I welcome this initiative because, like all Conservative Members of Parliament, I stood for election on a solid manifesto pledge to

“introduce a United Kingdom Sovereignty Bill to make it clear that ultimate authority stays in this country, in our Parliament.”

I welcomed the safeguards in the European Union Bill, which would, through a referendum, give Parliament and the British public greater control over transfers of power to Europe. The EU Bill is a step in the right direction, but, as has been said before in the House, the true test will come when it is challenged. As we heard earlier this morning, it has been reported that a Liberal Democrat Member of the European Parliament has proposed changes to bypass the referendum lock and what he has apparently referred to as “the British problem”. In a letter to the President of the European Parliament, he shamelessly neglected the British interest by suggesting that future treaty changes be ratified with a four-fifths majority of member states, and observed that the effect of this Bill

“will be to severely delay and complicate all future treaty revision”.

I know the British people will be as astonished as I am that any parliamentarian would stoop so low as to describe any democratic process involving a sovereign Parliament and referendum as a problem, and seek to circumvent the layer of democratic accountability for laws that affect our country. Standing up for British interests and the sovereignty of this Parliament must come first, and those who think that that causes delay and complication have no respect for democracy.

Clause 1 adds additional safeguards to protect against those in Europe, such as Mr Duff, wishing to undermine our country. It makes it clear and unambiguous that Parliament is sovereign, and it provides a defence of the sovereignty of Parliament, complementing that in the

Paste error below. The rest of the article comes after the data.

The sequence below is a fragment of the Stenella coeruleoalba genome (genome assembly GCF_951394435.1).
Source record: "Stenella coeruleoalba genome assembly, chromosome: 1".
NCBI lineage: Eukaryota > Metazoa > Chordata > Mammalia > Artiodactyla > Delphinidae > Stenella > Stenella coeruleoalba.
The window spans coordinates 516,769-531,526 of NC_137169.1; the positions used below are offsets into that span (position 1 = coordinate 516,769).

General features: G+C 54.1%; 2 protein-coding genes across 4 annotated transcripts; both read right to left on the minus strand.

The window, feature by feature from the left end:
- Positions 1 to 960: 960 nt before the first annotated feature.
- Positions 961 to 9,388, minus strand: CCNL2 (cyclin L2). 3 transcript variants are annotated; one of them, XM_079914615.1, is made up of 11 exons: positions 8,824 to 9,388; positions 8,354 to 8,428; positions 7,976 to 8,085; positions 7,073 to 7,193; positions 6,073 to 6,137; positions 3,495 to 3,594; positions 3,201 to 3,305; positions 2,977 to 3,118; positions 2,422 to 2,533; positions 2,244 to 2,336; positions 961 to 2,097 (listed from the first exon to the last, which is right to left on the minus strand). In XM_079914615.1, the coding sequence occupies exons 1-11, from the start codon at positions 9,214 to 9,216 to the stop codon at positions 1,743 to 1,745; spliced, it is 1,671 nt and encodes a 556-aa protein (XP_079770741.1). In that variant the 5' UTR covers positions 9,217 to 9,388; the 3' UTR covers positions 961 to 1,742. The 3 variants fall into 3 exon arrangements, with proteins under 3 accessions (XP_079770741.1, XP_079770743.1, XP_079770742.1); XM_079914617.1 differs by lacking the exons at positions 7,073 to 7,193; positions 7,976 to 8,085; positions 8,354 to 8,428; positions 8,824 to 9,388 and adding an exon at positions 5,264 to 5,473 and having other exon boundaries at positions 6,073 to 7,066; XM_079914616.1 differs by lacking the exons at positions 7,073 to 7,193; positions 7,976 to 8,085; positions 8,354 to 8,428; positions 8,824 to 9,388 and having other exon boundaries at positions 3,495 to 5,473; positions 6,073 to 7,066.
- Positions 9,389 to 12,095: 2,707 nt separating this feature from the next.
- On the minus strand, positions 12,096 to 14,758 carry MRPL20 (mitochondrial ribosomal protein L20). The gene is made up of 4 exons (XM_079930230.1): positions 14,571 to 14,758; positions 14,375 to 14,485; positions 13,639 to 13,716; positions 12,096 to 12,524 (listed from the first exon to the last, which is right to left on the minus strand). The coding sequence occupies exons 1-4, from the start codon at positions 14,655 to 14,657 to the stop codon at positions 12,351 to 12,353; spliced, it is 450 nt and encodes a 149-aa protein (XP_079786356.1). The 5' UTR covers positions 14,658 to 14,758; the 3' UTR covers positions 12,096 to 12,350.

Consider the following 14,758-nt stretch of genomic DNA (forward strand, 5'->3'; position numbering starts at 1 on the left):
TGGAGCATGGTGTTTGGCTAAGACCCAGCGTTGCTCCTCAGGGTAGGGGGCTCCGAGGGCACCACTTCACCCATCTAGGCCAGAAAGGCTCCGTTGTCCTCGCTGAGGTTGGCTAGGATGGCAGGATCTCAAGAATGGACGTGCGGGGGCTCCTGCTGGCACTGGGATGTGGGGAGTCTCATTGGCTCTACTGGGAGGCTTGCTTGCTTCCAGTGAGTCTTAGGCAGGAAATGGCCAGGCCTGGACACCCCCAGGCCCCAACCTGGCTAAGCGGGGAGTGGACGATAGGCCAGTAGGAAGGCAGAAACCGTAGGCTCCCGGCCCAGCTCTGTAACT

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European Union Bill. That is important because what irritates my constituents—and, it seems, the majority of the British public—is when laws from Europe are foisted on us and we as a country can do very little about it.

That brings me on to the whole area of the repatriation of powers. While we cannot reverse Labour’s betrayal over the referendum on the Lisbon treaty, we can enforce more vigorous safeguards for parliamentary sovereignty. There are two areas in particular where I think the Bill offers an opportunity to strengthen our democracy and restore power and authority to Parliament. First, by reaffirming the sovereignty of Parliament, the Bill gives rise to the possibility that Britain might be able to repatriate powers from Europe. Secondly, the Bill gives us an opportunity to deal with problems from Europe in respect of the Council of Europe, the European Court of Human Rights and their associated Strasbourg-based institutions. I have no doubt that those Members who are present could speak for hours about the powers we would like to have repatriated, and about those institutions and their detrimental impact on our laws, our legislation and our country.

On the repatriation of powers, I believe it is absolutely essential that Parliament can clearly and decisively legislate to disapply EU laws imposed on this country where they are not in the national interest. Over the next few years, British taxpayers will be handing over to the EU £50 billion more than they get back, and we face additional costs of over £20 billion stemming from the more than 80 EU directives currently pending transposition into UK law. Therefore, from a financial perspective alone, we simply cannot afford to go on like this, let alone in the areas where the EU is now exercising far too many controls over our lives, such as financial institutions and immigration policies.

Mr Bone: My hon. Friend is, as always, making a powerful speech. Is it not strange that under the last five years of the Labour Administration, £19.8 billion net was given to the EU, but under this coalition Government the amount for the next five years will go up to £41 billion? Who would have believed that?